for initiating vegetative growth.
Effect of Different Concentrations and Combinations of BA, Kn, IAA and 15%
CW for Callus Induction
Floral bud explants of banana were cultured on MS solid medium supplemented
with different concentrations and combinations of BA, Kn, IAA and 15% coconut
water for initiating and observation of vegetative growth. After 3 weeks, cultures
showed enlargement of the floral primordial and compact, whitish/greenish white
callus was formed more or less at all treatments. But at MS+2.0 mg L-1
BA +1.0 mg L-1 Kn+1.0 mg L-1 IAA+15% CW and MS+2.0 mg
L-1 BA+2.0 mg L-1 Kn+2.0 mg L-1 IAA+15% CW
excellent degree of callus was formed. And very poor degree of callus was formed
at MS+0.5 mg L-1 BA+0.5 mg L-1 Kn+0.5 mg L-1
IAA+15% CW and MS+1.0 mg L-1 BA+0.5 mg L-1 Kn+0.5 mg L-1
The floral bud explants of banana were again cultured on MS solid medium supplemented with different concentrations and combinations of BA, Kn, IBA and 15% coconut water for observation of their vegetative growth. After 3 weeks, cultures showed enlargement of the floral primordial and compact, whitish/greenish white callus was formed more or less at all treatments just like previous treatment. But at MS+2.0 mg L-1 BA+0.5 mg L-1 Kn+0.5 mg L-1 IBA+15% CW and MS+2.0 mg L-1 BA+1.0 mg L-1 Kn+1.0 mg L-1 IBA+15% CW excellent degree of callus was formed (Table 5 and Fig. 2).
Subculture for Somatic Embryo like Structure Development
All the callus were again subcultured at same medium and after another 30-35
days at 2.0 mg L-1 BA+2.0 mg L-1 Kn+2.0 mg L-1
IAA+15% CW some callus showed embryogenic structure. The embryogenic callus
showed several developed embryos on the surface. However, conversion of these
embryos into plants did not occur, probably due to a lack of development of
the shoot apical meristem (Fig. 3).
||Effect of different concentrations of BA in combination with
Kn, IAA and 15% CW for callus induction from banana floral bud explant.
There were 10 explants for each treatment and data were taken after 3 weeks
|+++ Indicates excellent, ++ Indicates good, + Indicates poor
degree of callus
||Degree of callus formation from banana floral bud explants
on MS medium supplement with 2.0 mg L-1 BA+1.0 mg L-1
Kn+1.0 mg L-1 IAA+15% CW (A) and 2.0 mg L-1 BA+2.0
mg L-1 Kn+2.0 mg L-1 IAA+15% CW (B)
||Embryogenic callus formation from floral bud explant of banana
on MS+2.0 mg L-1 BA+2.0 mg L-1 Kn+2.0 mg L-1
This study examined the application of micropropagation protocols to assist germplasm conservation of a traditional cultivar table banana [Musa sp. cv. Kanthali (Genome, AAB)] of Bangladesh. This has implications for commercial explant production in large scale as it generally produce 5-6 suckers from a mature mother plant per year. For in vitro propagation of banana, bacterial contamination is a great problem. So, the aim was to investigate the floral bud apices as an alternative explant source material because it favors minimal contamination rates compared to other tissues. Key factors investigated in this study includes sterilization technique to establish contamination free culture, control of phenolic exudates in explant preparation and the selection of appropriate growth regulator levels to achieve successful in vitro regeneration.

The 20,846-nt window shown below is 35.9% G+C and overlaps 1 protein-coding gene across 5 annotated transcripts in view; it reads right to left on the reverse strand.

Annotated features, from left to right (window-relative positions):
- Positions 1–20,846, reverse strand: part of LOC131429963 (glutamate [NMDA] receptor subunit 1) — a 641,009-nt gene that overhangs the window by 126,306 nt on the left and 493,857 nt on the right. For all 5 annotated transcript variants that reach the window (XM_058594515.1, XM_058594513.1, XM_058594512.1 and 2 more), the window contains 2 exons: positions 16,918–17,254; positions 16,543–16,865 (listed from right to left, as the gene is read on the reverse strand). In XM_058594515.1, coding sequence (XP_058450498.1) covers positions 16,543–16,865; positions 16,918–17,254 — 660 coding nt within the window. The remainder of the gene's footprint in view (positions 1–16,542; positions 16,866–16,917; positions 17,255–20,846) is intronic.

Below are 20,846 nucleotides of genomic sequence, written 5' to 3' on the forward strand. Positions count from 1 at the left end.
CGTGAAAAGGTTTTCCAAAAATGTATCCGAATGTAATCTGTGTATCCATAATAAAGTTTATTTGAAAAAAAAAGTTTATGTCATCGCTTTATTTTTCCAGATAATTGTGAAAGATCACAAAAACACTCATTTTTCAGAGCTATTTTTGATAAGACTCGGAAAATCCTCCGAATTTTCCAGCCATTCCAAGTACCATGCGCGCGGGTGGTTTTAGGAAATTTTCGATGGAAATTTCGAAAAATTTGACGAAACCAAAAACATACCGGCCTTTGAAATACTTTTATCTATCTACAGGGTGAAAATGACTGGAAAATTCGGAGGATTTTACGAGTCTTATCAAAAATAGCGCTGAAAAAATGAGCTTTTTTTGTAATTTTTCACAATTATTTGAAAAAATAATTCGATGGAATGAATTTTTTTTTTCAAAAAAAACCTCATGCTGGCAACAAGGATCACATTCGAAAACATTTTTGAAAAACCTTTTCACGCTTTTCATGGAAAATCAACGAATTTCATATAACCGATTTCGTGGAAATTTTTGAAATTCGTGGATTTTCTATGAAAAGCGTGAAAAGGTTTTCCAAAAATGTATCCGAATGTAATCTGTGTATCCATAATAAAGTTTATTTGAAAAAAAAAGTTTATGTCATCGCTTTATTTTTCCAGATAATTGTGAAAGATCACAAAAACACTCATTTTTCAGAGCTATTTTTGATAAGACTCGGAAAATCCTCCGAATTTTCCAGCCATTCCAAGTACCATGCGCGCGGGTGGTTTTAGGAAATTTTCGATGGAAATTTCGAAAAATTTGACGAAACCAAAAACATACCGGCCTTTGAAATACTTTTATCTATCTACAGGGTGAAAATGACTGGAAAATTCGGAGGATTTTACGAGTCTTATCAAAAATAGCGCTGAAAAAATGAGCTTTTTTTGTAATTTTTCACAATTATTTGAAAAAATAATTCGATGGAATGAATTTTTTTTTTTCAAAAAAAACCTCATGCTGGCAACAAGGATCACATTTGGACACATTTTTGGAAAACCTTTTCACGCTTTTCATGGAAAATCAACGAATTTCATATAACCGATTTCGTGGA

One of the most commonly encountered problems in in vitro culture establishment is the contamination by microbial contaminants. One hundred percent contamination free culture was established by soaking the floral bud explants in 0.1% HgCl2 for 6 min followed by several washes in sterile water obviated the need to develop extensive and complicated surface sterilization protocols.
This study found that inflorescence tissues of experimental plant was high in phenolic compounds. The oxidation of tissues was severe and proved deleterious to all tissues in the initial stages of explant preparation. So, for reduction of phenolic compounds explants were pre-soaked in antioxidant solution of 0.125% (w/v) potassium citrate and citrate. Then they were placed in dark for 1 week so that rate of tissue browning was arrested. The effect of the treatments outlined above proved beneficial to explant survival in vitro of Musa sp. cv. Kanthali inflorescence tissue.
For successful explant establishment, a wide range of cytokinin and auxin combinations were investigated. The floral bud apices were cultured for 3 weeks on MS basal medium supplemented with various concentrations and combinations of cytokinins, auxin and additives. Hard, compact, white/greenish white callus was formed in different amounts at all concentrations of BA+Kn+IAA+15% CW. All were again subcultured at same medium and after another 30-35 days at 2.0 mg L-1 BA+2.0 mg L-1 Kn+2.0 mg L-1 IAA+15% CW some callus showed embryogenic structure. These were observed at the conclusion of this research work and were not able to be further analyzed. So, long time continuous investigation is prescribed to establish full protocol.
First of all we would like to express our deepest gratitude for the personnel of Plant Biotechnology Laboratory of Khulna University, Khulna-9208, Bangladesh for their invaluable support and instructions they all gave us during this experiment. We would also like to thanks Khulna University for financing of this research.